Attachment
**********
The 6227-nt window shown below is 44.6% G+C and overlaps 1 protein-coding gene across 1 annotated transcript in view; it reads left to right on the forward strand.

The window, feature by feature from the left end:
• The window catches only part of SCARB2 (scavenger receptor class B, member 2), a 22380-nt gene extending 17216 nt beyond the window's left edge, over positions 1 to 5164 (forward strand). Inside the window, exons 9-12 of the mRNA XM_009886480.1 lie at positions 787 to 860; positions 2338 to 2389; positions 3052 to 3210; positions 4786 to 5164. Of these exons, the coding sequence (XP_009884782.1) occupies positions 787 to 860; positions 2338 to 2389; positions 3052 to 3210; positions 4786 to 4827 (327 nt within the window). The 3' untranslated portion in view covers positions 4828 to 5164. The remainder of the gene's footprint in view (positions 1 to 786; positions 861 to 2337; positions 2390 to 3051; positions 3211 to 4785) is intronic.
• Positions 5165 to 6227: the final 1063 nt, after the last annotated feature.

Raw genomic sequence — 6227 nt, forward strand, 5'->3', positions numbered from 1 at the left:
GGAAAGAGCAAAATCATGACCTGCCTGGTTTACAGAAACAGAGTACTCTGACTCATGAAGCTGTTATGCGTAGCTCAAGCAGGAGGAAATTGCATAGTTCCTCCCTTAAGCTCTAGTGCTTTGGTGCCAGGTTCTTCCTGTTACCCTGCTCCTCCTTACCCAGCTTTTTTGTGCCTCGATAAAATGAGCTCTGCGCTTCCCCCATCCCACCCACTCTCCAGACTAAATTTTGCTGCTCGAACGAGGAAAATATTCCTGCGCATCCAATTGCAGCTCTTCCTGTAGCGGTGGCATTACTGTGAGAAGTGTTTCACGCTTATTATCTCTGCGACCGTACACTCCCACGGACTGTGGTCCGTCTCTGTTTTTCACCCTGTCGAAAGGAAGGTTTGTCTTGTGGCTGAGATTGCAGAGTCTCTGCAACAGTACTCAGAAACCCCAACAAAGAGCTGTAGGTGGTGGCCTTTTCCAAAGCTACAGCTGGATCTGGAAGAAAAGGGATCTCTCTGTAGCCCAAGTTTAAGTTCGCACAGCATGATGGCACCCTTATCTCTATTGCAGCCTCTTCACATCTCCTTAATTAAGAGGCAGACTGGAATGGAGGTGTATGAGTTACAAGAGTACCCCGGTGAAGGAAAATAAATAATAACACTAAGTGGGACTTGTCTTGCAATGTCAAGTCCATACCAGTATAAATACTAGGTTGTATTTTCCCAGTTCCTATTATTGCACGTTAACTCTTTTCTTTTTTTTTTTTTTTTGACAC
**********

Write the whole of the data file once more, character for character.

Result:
The 6227-nt window shown below is 44.6% G+C and overlaps 1 protein-coding gene across 1 annotated transcript in view; it reads left to right on the forward strand.

The window, feature by feature from the left end:
• The window catches only part of SCARB2 (scavenger receptor class B, member 2), a 22380-nt gene extending 17216 nt beyond the window's left edge, over positions 1 to 5164 (forward strand). Inside the window, exons 9-12 of the mRNA XM_009886480.1 lie at positions 787 to 860; positions 2338 to 2389; positions 3052 to 3210; positions 4786 to 5164. Of these exons, the coding sequence (XP_009884782.1) occupies positions 787 to 860; positions 2338 to 2389; positions 3052 to 3210; positions 4786 to 4827 (327 nt within the window). The 3' untranslated portion in view covers positions 4828 to 5164. The remainder of the gene's footprint in view (positions 1 to 786; positions 861 to 2337; positions 2390 to 3051; positions 3211 to 4785) is intronic.
• Positions 5165 to 6227: the final 1063 nt, after the last annotated feature.

Raw genomic sequence — 6227 nt, forward strand, 5'->3', positions numbered from 1 at the left:
GGAAAGAGCAAAATCATGACCTGCCTGGTTTACAGAAACAGAGTACTCTGACTCATGAAGCTGTTATGCGTAGCTCAAGCAGGAGGAAATTGCATAGTTCCTCCCTTAAGCTCTAGTGCTTTGGTGCCAGGTTCTTCCTGTTACCCTGCTCCTCCTTACCCAGCTTTTTTGTGCCTCGATAAAATGAGCTCTGCGCTTCCCCCATCCCACCCACTCTCCAGACTAAATTTTGCTGCTCGAACGAGGAAAATATTCCTGCGCATCCAATTGCAGCTCTTCCTGTAGCGGTGGCATTACTGTGAGAAGTGTTTCACGCTTATTATCTCTGCGACCGTACACTCCCACGGACTGTGGTCCGTCTCTGTTTTTCACCCTGTCGAAAGGAAGGTTTGTCTTGTGGCTGAGATTGCAGAGTCTCTGCAACAGTACTCAGAAACCCCAACAAAGAGCTGTAGGTGGTGGCCTTTTCCAAAGCTACAGCTGGATCTGGAAGAAAAGGGATCTCTCTGTAGCCCAAGTTTAAGTTCGCACAGCATGATGGCACCCTTATCTCTATTGCAGCCTCTTCACATCTCCTTAATTAAGAGGCAGACTGGAATGGAGGTGTATGAGTTACAAGAGTACCCCGGTGAAGGAAAATAAATAATAACACTAAGTGGGACTTGTCTTGCAATGTCAAGTCCATACCAGTATAAATACTAGGTTGTATTTTCCCAGTTCCTATTATTGCACGTTAACTCTTTTCTTTTTTTTTTTTTTTTGACAC